Speaking at a press conference, Sheffield City Region Mayor Dan Jarvis said the North could be 'levelled down' due to the coronavirus crisis. His words echoed those of Greater Manchester Mayor Andy Burnham, Liverpool City Region Mayor Steve Rotheram and Mayor of North of Tyne Jamie Driscoll who all spoke at the conference on Saturday afternoon (Oct 10).
It comes after Chancellor Rishi Sunak announced an extension of the Jobs Support Scheme by providing firms who are legally required to close two thirds of each employees salary, up to a maximum of £2,100 a month.
Mr Burnham said to accept the Chancellor's financial package would be to “surrender” people to hardship in the run up to Christmas.
Mr Jarvis said: "What we've seen is a top down overly-centralised approach that has not been anywhere near as effective as it should have been.
"Nobody sat in Whitehall can ever understand the situation on the ground in the communities that we represent. So we are part of this solution and we need to be involved at an early point in the Government's decision making process to ensure that it is shaped in the right way and that can be delivered and implemented by local leaders on the ground.
"Other colleagues have rightly laid out their concerns about the short-term economic measures that the Chancellor announced yesterday (Oct 9). Clearly we're still working through the details of what that might mean but it seems clear to all of us that it won't go anywhere near far enough to prevent very significant levels of hardship over the coming weeks and months and significant proportions of our business community will be - frankly - struggling to survive.
"I think it's very important the Government looks at what more could be done.
"The Government was elected on a manifesto commitment to level up the country. They were elected on a manifesto commitment to the Northern Powerhouse. And I think as others have said, there is a very real concern and risk that instead of levelling up, Covid is going to very significantly level down, and those communities that were already deprived, already struggling economically are suffering even greater as a result of the Covid crisis."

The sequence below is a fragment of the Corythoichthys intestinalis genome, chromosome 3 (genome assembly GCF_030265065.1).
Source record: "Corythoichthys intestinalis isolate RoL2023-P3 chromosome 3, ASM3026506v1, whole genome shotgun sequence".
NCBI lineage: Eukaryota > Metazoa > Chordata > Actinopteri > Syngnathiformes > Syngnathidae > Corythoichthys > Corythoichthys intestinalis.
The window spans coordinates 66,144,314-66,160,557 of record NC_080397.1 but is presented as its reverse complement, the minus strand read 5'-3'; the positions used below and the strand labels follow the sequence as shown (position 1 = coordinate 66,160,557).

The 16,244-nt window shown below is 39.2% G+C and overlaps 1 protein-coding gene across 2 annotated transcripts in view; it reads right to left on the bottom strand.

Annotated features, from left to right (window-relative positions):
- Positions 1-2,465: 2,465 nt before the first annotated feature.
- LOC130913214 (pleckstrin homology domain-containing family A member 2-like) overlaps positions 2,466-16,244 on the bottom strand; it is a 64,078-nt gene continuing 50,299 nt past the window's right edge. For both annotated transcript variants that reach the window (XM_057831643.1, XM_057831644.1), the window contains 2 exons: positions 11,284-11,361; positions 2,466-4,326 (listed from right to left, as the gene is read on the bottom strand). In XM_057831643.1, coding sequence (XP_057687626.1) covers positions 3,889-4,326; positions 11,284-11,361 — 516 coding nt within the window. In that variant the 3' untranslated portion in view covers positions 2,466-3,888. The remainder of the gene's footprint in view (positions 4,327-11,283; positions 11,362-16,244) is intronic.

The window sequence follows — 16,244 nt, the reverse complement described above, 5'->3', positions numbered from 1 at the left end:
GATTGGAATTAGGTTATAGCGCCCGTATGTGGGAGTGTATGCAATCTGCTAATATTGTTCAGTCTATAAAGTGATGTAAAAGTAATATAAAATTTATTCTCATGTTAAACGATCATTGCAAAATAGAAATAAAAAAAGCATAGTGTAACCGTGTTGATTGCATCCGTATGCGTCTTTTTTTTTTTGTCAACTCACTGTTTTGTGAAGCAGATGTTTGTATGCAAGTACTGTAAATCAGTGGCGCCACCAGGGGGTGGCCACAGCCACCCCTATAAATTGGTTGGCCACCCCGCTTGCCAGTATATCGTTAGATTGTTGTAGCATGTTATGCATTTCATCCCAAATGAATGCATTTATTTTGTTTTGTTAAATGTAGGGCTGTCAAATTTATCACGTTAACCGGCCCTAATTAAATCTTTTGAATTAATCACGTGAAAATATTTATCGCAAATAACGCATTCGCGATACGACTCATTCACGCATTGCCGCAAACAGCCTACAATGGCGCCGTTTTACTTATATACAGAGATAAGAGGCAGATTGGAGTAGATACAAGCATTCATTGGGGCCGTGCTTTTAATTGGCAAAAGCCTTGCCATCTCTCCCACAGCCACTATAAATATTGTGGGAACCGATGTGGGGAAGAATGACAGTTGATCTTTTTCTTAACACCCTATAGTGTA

Mr Jarvis said conversations would continue to take place with the Government across the weekend to come to an agreement over the support package.
Mr Burnham said proposals to pay two-thirds of wages will hit the lowest paid, those on minimum or living wages.
He said: “These people can’t choose to pay two-thirds of their rent or two-thirds of their bills.”
He also suggested the timing of the proposals could leave people without any financial support for several weeks, with some first payments only due in December.
“That would leave people with no money for a period of six weeks and could push them into debt and severe hardship. We were told yesterday (Oct 9) the financial package that would accompany any new system of restrictions, as announced by the Chancellor yesterday afternoon, was final and non-negotiable.
“And I have to say, we cannot accept that. This package only appeared late in the day, and at the start of the week there was not going to be any financial package at all.
“Following pressure from mayors and other leaders that changed.
“But the analysis we have done of that package, and we’ve taken time to digest what the Chancellor had said, the conclusion we have reached is this package is insufficient to protect our communities as we go into the rest of the autumn and the winter.”
In an open letter published alongside the press conference the leaders added: “We believe the Government should bring forward a separate vote on the financial package to provide an opportunity to reject the current financial package and requiring the Government to return with an improved package taking account of the important points we have raised.
“We would ask that you use whatever routes might be open to you to bring about a vote in the House.”
The letter has been signed by the four leaders, and Sir Richard Leese, leader of Manchester City Council.
Speaking to reporters on Friday afternoon, Mr Sunak said: "This is a very different scheme to what we've had before. This is not a universal approach, this is an expansion of the Jobs Support Scheme specifically for those people who are in businesses that will be formally or legally asked to close so in that sense it's very different.
"I've always said that we will adapt and evolve our response as the situation on the health side adapts and evolves. That's what's happening. I think that's the pragmatic and right thing to do."
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